Squid Game: How a hyper-violent Korean series became Netflix’s biggest hit

Depending on your tolerance for onscreen blood-gushing, by the end of the first episode of Netflix’s Squid Game – when a giant animatronic doll triggers gunfire at unlucky dawdlers during a game of the childhood classic “Red, Light, Green Light” – you’ll either be chuckling in shock or peeking through clasped fingers.

But if the show’s global success is any indication, there’s zero chance you’ll stop watching.

Star Lee Jung-jae as Seong Gi-hun, Squid Game’s No. 456.Credit:Netflix

The Korean series, about a group of debt-ridden social dropouts who offer themselves to a masochistic gauntlet of doom for the chance of winning a ₩45.6 billion ($53 million) prize, has struck a chord with Netflix viewers around the world.

Currently the top-trending show on Netflix both in Australia and globally following its debut almost two weeks ago, on Tuesday the streamer’s co-CEO Ted Sarandos said the series “will definitely be our biggest non-English language show in the world, for sure, and there’s a very good chance it’s going to be our biggest show ever.”

For a brutal Korean language series that echoes The Hunger Games and Battle Royale in its savage games of survival, and Lord of the Flies and the Saw franchise in its dive into the inter-personal alliances and betrayals that emerge in the face of gory fate, its word-of-mouth success has been startling.

Dr Sung-Ae Lee, an expert in Korean film and television from Macquarie University, says the show’s focus on the ever-increasing gap between rich and poor has perhaps proved timely for audiences.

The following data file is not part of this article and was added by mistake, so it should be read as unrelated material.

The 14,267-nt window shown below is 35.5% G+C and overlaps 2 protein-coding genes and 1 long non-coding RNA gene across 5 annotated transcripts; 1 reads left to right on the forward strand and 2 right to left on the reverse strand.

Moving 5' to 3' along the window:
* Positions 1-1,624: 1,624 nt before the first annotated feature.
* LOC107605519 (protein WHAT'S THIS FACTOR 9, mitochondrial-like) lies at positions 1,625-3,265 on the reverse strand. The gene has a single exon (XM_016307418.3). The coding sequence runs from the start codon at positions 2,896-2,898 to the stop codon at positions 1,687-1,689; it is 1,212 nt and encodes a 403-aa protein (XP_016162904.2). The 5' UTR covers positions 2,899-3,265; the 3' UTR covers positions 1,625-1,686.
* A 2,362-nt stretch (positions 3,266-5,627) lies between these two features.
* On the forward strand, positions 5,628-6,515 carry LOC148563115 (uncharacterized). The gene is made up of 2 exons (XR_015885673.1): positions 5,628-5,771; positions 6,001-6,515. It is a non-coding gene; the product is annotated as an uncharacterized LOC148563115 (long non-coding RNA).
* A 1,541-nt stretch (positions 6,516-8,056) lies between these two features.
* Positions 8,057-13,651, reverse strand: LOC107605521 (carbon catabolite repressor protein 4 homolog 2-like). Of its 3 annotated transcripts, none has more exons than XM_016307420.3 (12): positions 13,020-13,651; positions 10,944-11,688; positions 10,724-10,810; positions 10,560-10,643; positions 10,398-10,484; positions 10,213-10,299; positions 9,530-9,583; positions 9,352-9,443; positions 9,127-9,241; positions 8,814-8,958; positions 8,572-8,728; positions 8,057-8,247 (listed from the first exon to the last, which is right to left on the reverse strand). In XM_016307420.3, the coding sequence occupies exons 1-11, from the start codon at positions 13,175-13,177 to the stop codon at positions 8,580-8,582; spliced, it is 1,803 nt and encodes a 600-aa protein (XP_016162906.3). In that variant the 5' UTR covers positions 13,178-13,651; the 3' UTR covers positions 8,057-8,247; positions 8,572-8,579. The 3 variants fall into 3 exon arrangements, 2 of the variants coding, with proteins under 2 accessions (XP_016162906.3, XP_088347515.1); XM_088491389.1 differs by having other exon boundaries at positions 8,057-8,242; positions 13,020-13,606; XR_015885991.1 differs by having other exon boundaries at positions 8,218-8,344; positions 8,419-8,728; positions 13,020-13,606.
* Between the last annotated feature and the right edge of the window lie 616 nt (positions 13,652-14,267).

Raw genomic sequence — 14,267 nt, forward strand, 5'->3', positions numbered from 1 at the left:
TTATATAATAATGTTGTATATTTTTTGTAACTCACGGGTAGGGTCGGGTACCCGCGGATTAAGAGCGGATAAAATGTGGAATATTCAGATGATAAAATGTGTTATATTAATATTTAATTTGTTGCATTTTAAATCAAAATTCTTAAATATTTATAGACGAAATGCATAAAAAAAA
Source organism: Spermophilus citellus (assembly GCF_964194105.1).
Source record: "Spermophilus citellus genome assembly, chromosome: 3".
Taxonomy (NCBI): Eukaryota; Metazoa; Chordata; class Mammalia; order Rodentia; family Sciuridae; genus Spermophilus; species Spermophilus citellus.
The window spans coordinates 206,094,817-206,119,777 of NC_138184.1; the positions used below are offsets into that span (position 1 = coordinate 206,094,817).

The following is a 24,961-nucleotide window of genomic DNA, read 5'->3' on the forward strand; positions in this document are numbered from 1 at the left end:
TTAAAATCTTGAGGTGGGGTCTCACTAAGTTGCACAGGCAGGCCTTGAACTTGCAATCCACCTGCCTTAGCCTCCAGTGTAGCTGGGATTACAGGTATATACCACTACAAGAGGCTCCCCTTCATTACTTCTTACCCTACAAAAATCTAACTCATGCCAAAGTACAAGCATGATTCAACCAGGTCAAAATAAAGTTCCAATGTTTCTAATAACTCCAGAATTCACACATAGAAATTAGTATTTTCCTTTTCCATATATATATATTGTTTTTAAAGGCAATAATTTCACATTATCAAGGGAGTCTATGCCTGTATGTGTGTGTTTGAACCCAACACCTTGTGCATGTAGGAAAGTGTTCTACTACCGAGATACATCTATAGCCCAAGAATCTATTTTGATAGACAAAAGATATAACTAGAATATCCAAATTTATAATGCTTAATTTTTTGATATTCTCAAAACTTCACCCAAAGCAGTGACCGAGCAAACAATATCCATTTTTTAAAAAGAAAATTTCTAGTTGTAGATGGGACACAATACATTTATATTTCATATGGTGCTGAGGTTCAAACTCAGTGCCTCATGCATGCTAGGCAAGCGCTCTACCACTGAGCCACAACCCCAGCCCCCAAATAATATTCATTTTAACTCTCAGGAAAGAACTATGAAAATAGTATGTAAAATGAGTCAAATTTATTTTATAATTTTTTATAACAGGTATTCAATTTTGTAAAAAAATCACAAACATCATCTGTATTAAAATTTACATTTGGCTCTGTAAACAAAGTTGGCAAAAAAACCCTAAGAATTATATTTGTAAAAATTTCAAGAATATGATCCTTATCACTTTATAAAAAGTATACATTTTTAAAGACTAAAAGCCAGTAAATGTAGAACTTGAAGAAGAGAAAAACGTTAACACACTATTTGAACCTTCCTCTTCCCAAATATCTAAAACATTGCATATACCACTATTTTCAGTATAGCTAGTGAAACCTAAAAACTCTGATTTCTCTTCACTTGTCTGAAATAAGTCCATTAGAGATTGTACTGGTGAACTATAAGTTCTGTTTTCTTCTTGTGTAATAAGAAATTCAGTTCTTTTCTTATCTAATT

“It’s about Homo economicus, rather than Homo sapiens – these are people who only think about money,” she says of the show’s characters. “We’re living in an era where people follow neoliberal ideology without even knowing, so I think the audience identifies themselves in the story.”

Written and directed with cinematic flair by filmmaker Hwang Dong-hyuk, who has described the series as an “allegory or fable about modern capitalist society”, Squid Game shares much thematically and tonally with 2019 Oscar winner Parasite, that other recent Korean breakout which skewered wealth disparity with biting satire.

Much of Squid Game’s appeal comes from that shockingly bleak streak, the way familiar characters are instantly dispatched with dispassionate precision, a sudden shot to the head from a faceless foot soldier. (The bloody body count during episode three’s honeycomb challenge, for example, makes the Red Wedding look like a baby shower.)

The Korean series is Netflix’s most successful non-English language show ever. Credit:Netflix

Dr Lee says Korean filmmakers have been increasingly attracted to black comedy to explore social ills, pointing to Hwang Dong-hyuk’s previous films Dogani (2011, also known as Silenced), about the sexual assault of deaf children in a school for the hearing-impaired, and Miss Granny (2013), about a 70-year-old woman who reverts to her 20-year-old body, which tackled sexism and ageism.

“These films were hugely popular, dark and funny but poignant about social issues,” she explains. “This tone has become very common in Korea.”

While internationally successful films like Park Chan-wook’s Sympathy for Mr Vengeance (2002) and Oldboy (2003) have lent Korean screen culture a reputation for bloody dynamics, Dr Lee says Squid Game’s wild violence is an anomaly in Korean TV where the dominant “Hallyu-style” exports are generally romantic comedies and melodramas.

She cites period-thriller Kingdom, Netflix’s first original Korean series which premiered in January 2019, as the TV show which opened the “channel to a world audience” for the success of Squid Game.

“Hopefully it continues,” she says. “Because I guarantee there are more, and even better ones, actually.”

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